Then along comes Philip Jakob Spener and his "Pietists." Spener—a universally respected Lutheran pastor—is appalled by the deadness and dryness and division and nastiness in the major Protestant confessions. He mourns over the age's theologia spinosa—"prickly theology." Christianity, Spener insists, is not just the memorization of catechisms and forms. Theology must be lived. It must be embodied in life. But too many Christian leaders are more concerned about being right than about being righteous.

Doing church differently

In pursuit of a living orthodoxy, Spener's Pietists created new practices. These innovations seem commonplace today—because they worked so well that they changed Protestant religion forever! Small-group Bible studies, spiritual formation programs at seminaries, ecumenical initiatives, lay engagement in spiritual disciplines … all came from the Pietists.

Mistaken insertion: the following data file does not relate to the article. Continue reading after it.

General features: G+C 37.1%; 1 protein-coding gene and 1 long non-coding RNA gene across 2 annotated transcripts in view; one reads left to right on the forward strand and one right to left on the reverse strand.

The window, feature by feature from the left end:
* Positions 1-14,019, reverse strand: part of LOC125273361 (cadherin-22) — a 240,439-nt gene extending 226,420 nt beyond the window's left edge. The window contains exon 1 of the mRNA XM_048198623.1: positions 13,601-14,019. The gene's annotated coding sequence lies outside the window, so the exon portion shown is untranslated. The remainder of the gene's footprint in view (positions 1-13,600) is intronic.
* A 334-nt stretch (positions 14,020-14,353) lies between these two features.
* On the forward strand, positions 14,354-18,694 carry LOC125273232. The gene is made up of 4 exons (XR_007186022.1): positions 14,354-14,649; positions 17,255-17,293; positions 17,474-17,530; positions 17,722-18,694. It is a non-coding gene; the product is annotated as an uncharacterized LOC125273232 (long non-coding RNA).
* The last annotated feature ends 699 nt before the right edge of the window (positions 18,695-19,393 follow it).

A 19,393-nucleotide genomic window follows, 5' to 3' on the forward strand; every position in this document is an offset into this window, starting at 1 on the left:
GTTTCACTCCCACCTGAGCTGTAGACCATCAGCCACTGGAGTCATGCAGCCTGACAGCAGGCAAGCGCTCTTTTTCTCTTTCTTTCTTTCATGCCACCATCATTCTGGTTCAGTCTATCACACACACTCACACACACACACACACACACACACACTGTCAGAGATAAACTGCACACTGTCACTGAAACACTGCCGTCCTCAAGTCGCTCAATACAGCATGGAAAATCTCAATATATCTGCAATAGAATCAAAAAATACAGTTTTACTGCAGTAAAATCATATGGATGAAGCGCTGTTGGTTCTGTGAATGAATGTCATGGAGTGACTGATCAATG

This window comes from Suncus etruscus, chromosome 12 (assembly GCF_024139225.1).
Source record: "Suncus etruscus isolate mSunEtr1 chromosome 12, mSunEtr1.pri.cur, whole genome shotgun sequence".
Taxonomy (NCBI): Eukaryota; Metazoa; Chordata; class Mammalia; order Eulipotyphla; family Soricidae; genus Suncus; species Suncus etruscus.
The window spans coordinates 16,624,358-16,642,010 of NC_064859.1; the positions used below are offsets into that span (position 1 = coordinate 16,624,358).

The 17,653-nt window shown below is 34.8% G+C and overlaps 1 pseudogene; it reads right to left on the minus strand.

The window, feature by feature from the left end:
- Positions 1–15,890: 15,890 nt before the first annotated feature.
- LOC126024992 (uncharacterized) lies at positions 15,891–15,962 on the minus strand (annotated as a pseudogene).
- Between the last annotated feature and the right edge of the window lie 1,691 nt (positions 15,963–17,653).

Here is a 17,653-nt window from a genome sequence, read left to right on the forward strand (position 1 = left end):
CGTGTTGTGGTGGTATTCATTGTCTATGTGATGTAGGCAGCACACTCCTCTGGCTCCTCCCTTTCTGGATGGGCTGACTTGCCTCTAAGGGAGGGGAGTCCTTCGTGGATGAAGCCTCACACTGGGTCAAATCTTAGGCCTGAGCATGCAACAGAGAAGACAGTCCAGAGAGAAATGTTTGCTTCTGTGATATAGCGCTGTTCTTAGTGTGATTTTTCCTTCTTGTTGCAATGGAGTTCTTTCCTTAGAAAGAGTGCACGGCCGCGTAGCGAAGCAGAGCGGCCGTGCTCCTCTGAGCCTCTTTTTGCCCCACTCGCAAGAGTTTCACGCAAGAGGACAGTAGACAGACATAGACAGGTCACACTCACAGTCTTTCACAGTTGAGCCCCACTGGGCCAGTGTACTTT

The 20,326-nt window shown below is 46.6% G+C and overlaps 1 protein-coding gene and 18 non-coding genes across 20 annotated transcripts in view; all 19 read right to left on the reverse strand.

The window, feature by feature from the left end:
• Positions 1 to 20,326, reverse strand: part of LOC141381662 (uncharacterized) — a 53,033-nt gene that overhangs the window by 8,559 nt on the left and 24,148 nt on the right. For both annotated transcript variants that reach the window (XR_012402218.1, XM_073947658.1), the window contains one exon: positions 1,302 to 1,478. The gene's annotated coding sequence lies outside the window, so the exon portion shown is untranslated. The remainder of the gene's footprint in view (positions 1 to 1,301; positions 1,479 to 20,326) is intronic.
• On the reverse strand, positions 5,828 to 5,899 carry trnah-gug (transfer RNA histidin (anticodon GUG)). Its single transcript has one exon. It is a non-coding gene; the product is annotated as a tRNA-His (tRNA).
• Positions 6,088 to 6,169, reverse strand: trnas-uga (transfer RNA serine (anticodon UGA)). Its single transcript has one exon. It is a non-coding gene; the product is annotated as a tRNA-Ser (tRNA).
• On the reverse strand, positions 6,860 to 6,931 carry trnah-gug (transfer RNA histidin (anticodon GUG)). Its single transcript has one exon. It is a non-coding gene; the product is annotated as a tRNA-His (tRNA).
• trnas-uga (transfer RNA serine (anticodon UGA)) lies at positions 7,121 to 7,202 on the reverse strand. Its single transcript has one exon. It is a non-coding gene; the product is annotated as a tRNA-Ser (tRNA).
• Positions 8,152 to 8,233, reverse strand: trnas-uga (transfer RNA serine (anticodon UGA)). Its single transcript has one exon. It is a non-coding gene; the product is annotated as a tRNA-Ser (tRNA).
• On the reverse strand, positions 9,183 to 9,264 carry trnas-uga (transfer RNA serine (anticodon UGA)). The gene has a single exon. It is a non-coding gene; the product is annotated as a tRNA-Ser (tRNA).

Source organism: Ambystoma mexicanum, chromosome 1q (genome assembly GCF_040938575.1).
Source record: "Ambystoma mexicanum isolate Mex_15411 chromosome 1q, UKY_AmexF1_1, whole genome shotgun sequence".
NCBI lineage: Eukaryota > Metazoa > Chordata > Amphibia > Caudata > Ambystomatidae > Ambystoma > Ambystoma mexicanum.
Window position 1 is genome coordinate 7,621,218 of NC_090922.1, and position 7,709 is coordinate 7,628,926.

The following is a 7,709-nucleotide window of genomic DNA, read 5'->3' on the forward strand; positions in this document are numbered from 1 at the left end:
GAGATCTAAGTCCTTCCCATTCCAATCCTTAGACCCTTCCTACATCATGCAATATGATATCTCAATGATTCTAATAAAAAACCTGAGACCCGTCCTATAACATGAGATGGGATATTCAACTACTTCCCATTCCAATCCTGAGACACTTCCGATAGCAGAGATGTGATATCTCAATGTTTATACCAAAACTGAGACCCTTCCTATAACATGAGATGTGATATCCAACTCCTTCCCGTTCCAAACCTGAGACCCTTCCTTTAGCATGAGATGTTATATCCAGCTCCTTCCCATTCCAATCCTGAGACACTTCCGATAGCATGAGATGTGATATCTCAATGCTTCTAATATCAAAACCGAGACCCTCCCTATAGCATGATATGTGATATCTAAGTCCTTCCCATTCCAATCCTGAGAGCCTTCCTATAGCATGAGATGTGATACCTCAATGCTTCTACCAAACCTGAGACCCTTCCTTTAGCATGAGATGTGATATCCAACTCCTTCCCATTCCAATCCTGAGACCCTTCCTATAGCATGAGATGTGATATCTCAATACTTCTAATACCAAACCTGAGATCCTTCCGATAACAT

Unlike many modern conservative Protestants, the Pietists also modeled a heart religion with a social conscience. Their works of mercy, including inner-city ministries, orphanages, and hospitals, gave public form to their devotion.

I have said the Pietists changed theological studies. Every theological student, professor, and administrator needs to read Philip Jakob Spener's wise prescription for seminary reform in his brief book Pia Desideria. Centuries before today's trendy initiatives in "holistic" or "integrative" ministerial training, Spener insisted that spiritual formation stands with careful biblical scholarship as the twin pillars of a seminary education.

Seeking in this way to absorb and teach a living faith, the Pietists added a new discipline to the theological curriculum. In a real sense, they invented Christian history. Not that histories of the church hadn't been written before—but they were the first to give history and biography status as theological disciplines.